In no other European city will you find the amount of architectural findings you will virtually stumble across when visiting Tarragona. Captured in 218 BC by the Romans it soon became a hub for trade and warfare in the Mediterranean hemisphere and once housed the likes of Julius Caesar. Once a 4km long wall spanning six meters in length and twelve in height surrounded what remains today the old town and can be seen in several places around town. On top of this most impressive Roman Wall, originally four meters wide by six meters tall, and later enhanced to span six by twelve metres were built quadrangular towers of which three are known, the Minerva (or S. Magí) Tower, the Cabiscol (or Seminari) Tower and the Arquebisbe Tower.
Once home to close to a million people while the likes of London and Paris were mere villages this city had everything on offer. The remains of the Amphitheatre are amongst the most impressive and probably most intriguing are the ruins of the old Circus. The Circus, probably the biggest in the Roman empire, where regular chariot races were held, used to span nearly 360 meters. Over the centuries it was neglected and houses were simply built over it. With a bit of imagination and determination you can trace the structure of the circus throughout the old part of town according to the way the houses were built on top, within or around the complex. Many findings, like the main podium were discovered in one of these houses.
On the upper part of the hill on which Tarragona was built can be found the remains of the Forum, the religious and political hub of the city.
On the outskirts of town you’ll come across the Christian Necropolis, the main roman burial grounds, which was used in the 4th and 5th century for Christian burial ceremonies. Ironically the burial grounds were discovered during the construction of a tobacco factory beneath which now lays the biggest known Roman-Christian cemetery. And a bit further out of town lies the Aqueduct also known as the Devils Bridge and was an integral part of the water supply for the city. It is an impressive 217 meters long and close to 30 metres high.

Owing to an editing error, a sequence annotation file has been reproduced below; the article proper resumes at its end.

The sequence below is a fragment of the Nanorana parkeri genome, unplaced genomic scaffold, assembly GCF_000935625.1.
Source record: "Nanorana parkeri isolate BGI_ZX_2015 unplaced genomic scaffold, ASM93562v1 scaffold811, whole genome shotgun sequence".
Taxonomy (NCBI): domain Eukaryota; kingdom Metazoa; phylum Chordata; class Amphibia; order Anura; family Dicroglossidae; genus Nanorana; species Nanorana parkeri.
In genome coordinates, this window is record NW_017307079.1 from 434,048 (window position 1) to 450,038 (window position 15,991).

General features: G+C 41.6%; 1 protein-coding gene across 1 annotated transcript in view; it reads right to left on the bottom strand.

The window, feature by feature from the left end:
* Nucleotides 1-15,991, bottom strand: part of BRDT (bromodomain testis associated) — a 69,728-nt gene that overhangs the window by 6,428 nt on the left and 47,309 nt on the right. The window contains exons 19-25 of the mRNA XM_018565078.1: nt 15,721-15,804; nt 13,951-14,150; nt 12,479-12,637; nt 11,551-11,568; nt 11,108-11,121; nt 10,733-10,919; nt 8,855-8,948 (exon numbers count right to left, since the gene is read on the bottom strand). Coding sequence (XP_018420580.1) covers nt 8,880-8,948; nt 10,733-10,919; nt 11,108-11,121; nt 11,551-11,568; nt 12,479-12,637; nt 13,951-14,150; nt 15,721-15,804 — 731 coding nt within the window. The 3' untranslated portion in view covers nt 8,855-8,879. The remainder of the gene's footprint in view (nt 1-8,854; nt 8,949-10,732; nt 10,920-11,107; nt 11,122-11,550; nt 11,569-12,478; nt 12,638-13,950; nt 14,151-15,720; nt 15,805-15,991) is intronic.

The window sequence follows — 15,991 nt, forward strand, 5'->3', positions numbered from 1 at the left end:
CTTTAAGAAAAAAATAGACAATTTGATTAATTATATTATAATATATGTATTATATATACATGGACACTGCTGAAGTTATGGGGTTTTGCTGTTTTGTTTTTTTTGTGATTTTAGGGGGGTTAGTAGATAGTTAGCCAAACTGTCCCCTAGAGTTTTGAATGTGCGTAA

The town itself hosts a multitude of museums to visit and each one is worth a visit if roman history is your thing. The most important and extensive one is the
National Museum of Archaeology
Placa del Rei, 5. Tel: 977 23 62 09, Entrance €2.40 which includes access to the Chrisitan Necropolis. Opens Tue-Sat 10:00-13:30 and 16:00-19:00 | Sun & Holidays: 10:00-14:00
There are numerous walks throughout town and probably the most spectacular is the Passeig Arqueologic which runs along the remains of the old roman wall where the Minerva tower still can be seen.
Your best bet to plan a day trip is to visit the tourist office at c/ Fortuny 4 and pick up as much information on the different attractions as will fit in your purse. They are open from 9am to 2pm and 4-6.30. As the amount of things to see and do in Tarragona is so vast you should make sure to come very early and make most of the day. Their telephone number is 97 723 34 15.
Now Tarragona is not only ruins and history. For those who are more into action and prefer Indiana Jones to Seneca the nearby Port Aventura can offer an interesting alternative. The pride of Universal Studios, packed with attractions and an impressive roller coaster ride with 8 inversions and the highest vertical loop in the world. The ride takes 3 1/2 minutes and will virtually blow you away. The amusement park has all the things on offer you would expect from a decent park, from countless candy stores to open air performances of pirate attacks and spaghetti western stunts. The park even has its own Train stop between Tarragona and Salou and trains run on a frequent basis from Barcelona and Tarragona alike. The entrance will make your purse 33€ lighter and expect to spend about the same amount while in the park for all the extra goodies like candy, lunch and souvenirs.
How to get there
Daily, 30 to 40 trains make the trip to and from the Barcelona-Sants station, and 12 buses go from Barcelona-Nord bus station. The bus trip will cost 12€ return. And takes approx. 1 ½ hours. The train will take anything between 45 minutes on the Euromed for 16€ each way and 1h15min on the Regional Express for 5€ each way.
To drive, take the A-2 southwest from Barcelona to the A-7, then take the N-340. The route is well marked. This is a fast toll road. Expect to pay 8€ in Motorway tolls each way.
Train info: http://www.renfe.es
Bus info: http://www.barcelonanord.com
Info on Tarragona’s Architectural History: http://www.mnat.es